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Amelia (Virginia, United States) (search for this): chapter 14
n command of a number of the fortifications around the city. He gave me the command of a small fort with two fine twenty-pound Parrott guns, with forty dismounted cavalrymen to drill in artillery exercise for action. 7th.—Drilling the men for inspection. Morning of the 8th.—Just heard of the death of Major James Thompson, our old captain. A more gallant and brave man would be hard to find, and a gentleman with his company. He was killed while leading his third charge at High Bridge, Amelia county. Sunday, the 9th.—Moved our section early to White Rock, east of the city. The stragglers coming in by hundreds. 10 o'clock.—Just heard officially of General R. E. Lee's surrender of eight thousand men in arms at Appomattox. Lieutenant John Dunnigan and I sat on our guns looking at the remains of the army coming in; a sad sight to us. Evening.—We just finished spiking and burning thirty fine pieces of artillery. At sunset, the most of the officers disbanding their men, we marche
Crenshaw (Tennessee, United States) (search for this): chapter 14
en Wonder, Dr. Clayton Williams, Dr. William P. McGuire, Bent. Holliday, Orderly Sergeant A. J. Souder, Third Sergeant Stephen Miller, Quartermaster-Sergeant John Chew, Mark Rodeffer, John Longerbeam, William Deck, Deaux Bowly, Ambler Brooke,——Ramey, Jesse Frye, Pem. Thompson, Captain John J. Williams, Henry Deahl, Frank Conrad, Charles W. McVicar. Wednesday morning, October 1st.—Collected a few of the old battery—Mr. Jacob Cline, of Carpenter's battery; Lieutenant Edward G. Hollis, of Crenshaw's battery of Richmond; Mr. Beverley, of V. M. I. battery; Theo. Hodgson of Eleventh Virginia cavalry, marched the section to the Fair grounds, fired eleven rounds, one for each of the old Confederate States. Returned with the guns to the corner of Market and Piccadilly streets; dismissed the men, with orders to assemble at 9:30. At that hour called the men to their places. Our old battle-flag was there with us—a present from the ladies of Charlottesville. It has many bullet holes thro
Lynchburg (Virginia, United States) (search for this): chapter 14
— Rumors of disbanding Shoemaker's and our batteries, owing to scarcity of forage and rations. Saturday, the 7th of January, 1865.— A Godsend. The county of Augusta gave us a dinner in camp—cakes, apples, turkeys, beef, light bread, etc. 14th.—Another snow. The 16th of January.—Shoemaker's and our (Thompson's) batteries disbanded to be called in by general order at any time. Called in through the papers April 1st, 1865; orderdered to report to Captain Tucker Carter at Washington Hotel, Lynchburg. I saw the order on the 2d; was then at Blacksburg, Montgomery county; reported to Captain Carter on the 3d at noon; the men reported for duty daily. Captain Carter was placed in command of a number of the fortifications around the city. He gave me the command of a small fort with two fine twenty-pound Parrott guns, with forty dismounted cavalrymen to drill in artillery exercise for action. 7th.—Drilling the men for inspection. Morning of the 8th.—Just heard of the death of Maj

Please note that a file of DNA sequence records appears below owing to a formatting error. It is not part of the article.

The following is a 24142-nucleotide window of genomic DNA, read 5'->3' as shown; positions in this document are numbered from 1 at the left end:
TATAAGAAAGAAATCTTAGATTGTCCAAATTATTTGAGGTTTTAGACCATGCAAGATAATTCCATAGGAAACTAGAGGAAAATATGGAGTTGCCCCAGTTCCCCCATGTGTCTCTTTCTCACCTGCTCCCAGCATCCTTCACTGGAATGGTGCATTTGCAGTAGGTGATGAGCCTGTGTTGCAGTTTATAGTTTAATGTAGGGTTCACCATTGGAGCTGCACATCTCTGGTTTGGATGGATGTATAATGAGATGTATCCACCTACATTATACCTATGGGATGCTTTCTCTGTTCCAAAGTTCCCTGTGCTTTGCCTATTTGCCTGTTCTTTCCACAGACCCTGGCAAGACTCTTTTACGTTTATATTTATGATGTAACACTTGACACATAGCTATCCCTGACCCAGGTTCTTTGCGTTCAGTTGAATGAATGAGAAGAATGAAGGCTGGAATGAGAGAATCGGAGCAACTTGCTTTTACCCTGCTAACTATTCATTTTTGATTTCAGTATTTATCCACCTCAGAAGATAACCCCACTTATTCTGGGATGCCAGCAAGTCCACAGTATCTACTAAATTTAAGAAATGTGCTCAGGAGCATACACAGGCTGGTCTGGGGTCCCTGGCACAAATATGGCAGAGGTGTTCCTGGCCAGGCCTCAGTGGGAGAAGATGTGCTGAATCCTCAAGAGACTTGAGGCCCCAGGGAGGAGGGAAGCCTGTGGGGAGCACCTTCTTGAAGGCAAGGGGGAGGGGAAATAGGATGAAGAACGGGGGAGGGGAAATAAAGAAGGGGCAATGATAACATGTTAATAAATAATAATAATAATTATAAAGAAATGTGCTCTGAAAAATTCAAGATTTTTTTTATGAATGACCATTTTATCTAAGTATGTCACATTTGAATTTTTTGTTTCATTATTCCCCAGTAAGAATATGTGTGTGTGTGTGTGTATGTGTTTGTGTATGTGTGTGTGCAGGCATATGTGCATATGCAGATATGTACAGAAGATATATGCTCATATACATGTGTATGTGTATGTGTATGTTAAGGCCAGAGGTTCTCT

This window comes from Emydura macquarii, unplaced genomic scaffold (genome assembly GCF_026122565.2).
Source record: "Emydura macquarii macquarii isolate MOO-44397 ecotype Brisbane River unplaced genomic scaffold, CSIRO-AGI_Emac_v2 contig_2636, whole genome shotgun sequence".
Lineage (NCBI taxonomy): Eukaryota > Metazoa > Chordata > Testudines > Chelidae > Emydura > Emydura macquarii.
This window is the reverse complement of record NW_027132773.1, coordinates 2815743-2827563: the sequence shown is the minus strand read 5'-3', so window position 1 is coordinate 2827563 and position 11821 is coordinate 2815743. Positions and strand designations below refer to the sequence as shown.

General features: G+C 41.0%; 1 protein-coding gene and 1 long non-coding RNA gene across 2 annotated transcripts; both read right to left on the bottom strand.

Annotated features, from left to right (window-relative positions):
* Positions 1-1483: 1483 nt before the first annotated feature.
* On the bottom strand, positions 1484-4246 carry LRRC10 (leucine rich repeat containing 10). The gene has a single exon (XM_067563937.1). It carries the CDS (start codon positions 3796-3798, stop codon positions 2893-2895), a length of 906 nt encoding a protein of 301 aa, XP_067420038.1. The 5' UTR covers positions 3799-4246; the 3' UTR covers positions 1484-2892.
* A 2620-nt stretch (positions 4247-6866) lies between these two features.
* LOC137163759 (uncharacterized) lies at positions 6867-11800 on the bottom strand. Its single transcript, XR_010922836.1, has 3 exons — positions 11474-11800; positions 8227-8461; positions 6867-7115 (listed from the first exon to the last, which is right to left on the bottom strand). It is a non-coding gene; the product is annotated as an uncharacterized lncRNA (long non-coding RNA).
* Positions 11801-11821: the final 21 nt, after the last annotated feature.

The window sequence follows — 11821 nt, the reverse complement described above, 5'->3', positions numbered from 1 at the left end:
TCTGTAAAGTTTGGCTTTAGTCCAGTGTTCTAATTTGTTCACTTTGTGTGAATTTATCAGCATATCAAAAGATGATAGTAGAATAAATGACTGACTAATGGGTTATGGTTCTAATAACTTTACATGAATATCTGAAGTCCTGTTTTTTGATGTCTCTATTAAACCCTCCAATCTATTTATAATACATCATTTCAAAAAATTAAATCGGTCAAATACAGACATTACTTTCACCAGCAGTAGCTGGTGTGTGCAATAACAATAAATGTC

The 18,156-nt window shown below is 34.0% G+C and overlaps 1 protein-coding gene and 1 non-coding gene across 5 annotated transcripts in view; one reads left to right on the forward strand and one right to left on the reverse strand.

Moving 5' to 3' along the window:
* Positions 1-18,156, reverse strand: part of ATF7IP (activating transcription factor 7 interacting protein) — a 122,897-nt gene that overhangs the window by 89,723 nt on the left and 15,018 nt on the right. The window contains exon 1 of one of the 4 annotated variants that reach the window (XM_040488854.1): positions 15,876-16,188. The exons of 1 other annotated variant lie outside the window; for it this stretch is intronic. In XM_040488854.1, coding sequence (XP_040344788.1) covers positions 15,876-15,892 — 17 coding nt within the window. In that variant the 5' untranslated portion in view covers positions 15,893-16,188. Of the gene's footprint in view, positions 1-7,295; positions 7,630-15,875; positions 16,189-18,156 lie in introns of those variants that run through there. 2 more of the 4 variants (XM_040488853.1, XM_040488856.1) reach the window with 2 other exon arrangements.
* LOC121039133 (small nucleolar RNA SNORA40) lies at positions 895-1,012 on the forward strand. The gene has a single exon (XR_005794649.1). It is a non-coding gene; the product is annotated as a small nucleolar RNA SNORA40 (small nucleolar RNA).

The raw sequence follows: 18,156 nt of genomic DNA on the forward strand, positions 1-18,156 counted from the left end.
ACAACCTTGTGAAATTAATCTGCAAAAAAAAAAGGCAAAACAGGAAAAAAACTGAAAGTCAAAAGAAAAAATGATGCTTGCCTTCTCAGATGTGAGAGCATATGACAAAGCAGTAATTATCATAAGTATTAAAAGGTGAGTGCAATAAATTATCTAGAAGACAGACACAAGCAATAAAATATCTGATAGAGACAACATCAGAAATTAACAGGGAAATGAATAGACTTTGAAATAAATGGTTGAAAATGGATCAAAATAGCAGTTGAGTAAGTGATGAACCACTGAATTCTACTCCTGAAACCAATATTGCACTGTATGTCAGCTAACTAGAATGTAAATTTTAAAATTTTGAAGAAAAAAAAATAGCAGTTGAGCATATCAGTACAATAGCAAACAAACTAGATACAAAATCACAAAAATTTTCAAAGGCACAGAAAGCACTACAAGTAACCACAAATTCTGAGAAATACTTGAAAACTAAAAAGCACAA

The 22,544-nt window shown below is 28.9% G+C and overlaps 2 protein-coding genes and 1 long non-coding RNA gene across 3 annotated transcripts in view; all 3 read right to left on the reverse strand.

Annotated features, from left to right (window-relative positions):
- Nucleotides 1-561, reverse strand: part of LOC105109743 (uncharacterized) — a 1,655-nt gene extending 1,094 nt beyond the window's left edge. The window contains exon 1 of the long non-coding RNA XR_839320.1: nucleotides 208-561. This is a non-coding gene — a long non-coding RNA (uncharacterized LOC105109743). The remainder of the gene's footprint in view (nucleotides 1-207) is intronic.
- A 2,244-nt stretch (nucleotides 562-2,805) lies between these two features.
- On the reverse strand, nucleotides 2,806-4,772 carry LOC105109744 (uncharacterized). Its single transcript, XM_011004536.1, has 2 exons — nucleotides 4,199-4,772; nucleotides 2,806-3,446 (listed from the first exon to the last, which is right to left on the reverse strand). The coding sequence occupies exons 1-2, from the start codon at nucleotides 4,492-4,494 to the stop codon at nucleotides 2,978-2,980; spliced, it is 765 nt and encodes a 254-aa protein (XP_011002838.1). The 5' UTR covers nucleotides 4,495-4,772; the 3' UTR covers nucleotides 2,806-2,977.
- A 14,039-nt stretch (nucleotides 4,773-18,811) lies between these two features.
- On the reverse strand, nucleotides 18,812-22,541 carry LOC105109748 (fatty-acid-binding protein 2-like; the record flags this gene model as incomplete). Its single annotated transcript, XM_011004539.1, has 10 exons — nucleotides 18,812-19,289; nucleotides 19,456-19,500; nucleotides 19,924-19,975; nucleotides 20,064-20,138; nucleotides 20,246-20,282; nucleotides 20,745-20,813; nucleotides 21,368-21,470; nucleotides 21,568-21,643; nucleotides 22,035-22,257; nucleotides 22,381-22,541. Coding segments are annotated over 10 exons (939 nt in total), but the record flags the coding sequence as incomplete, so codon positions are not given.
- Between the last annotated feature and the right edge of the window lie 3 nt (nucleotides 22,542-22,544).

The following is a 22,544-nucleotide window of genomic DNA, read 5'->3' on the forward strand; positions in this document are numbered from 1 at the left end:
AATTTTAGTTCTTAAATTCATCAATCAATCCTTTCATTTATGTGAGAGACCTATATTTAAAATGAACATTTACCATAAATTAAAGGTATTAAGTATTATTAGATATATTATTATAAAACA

Baltimore, Md. (Maryland, United States) (search for this): chapter 14
t, bringing forcibly to mind the old camp life with its amusements as well as hardships, careless and easy as to what had passed. Hopeful and willing to take the chances of the future—making fun and amusement out of the smallest items; the camp-fire tales always true, and sometimes a leetle more than true, the songs of the Glee Club, the square patent note mess that made the woods echo with the do sol me do, with their note books taking sound, &c.; the mischeivous humor of Jap Pierce, of Baltimore; the devilish tricks of John Williams, of Rockingham, and others; each mess having its peculiarity with a leader, the roll and feed calls, and above all the flanking out from camp to see the girls, and get a change of rations; and Abe Nisewander's failing—he couldn't help it—first to secure a sweetheart at or near every camp, and go to see her ten nights in a week; then the French leave-go home a hundred miles away in winter, careless of fatigue and danger, as if we did not reason or care <
High Bridge (New Jersey, United States) (search for this): chapter 14
r was placed in command of a number of the fortifications around the city. He gave me the command of a small fort with two fine twenty-pound Parrott guns, with forty dismounted cavalrymen to drill in artillery exercise for action. 7th.—Drilling the men for inspection. Morning of the 8th.—Just heard of the death of Major James Thompson, our old captain. A more gallant and brave man would be hard to find, and a gentleman with his company. He was killed while leading his third charge at High Bridge, Amelia county. Sunday, the 9th.—Moved our section early to White Rock, east of the city. The stragglers coming in by hundreds. 10 o'clock.—Just heard officially of General R. E. Lee's surrender of eight thousand men in arms at Appomattox. Lieutenant John Dunnigan and I sat on our guns looking at the remains of the army coming in; a sad sight to us. Evening.—We just finished spiking and burning thirty fine pieces of artillery. At sunset, the most of the officers disbanding their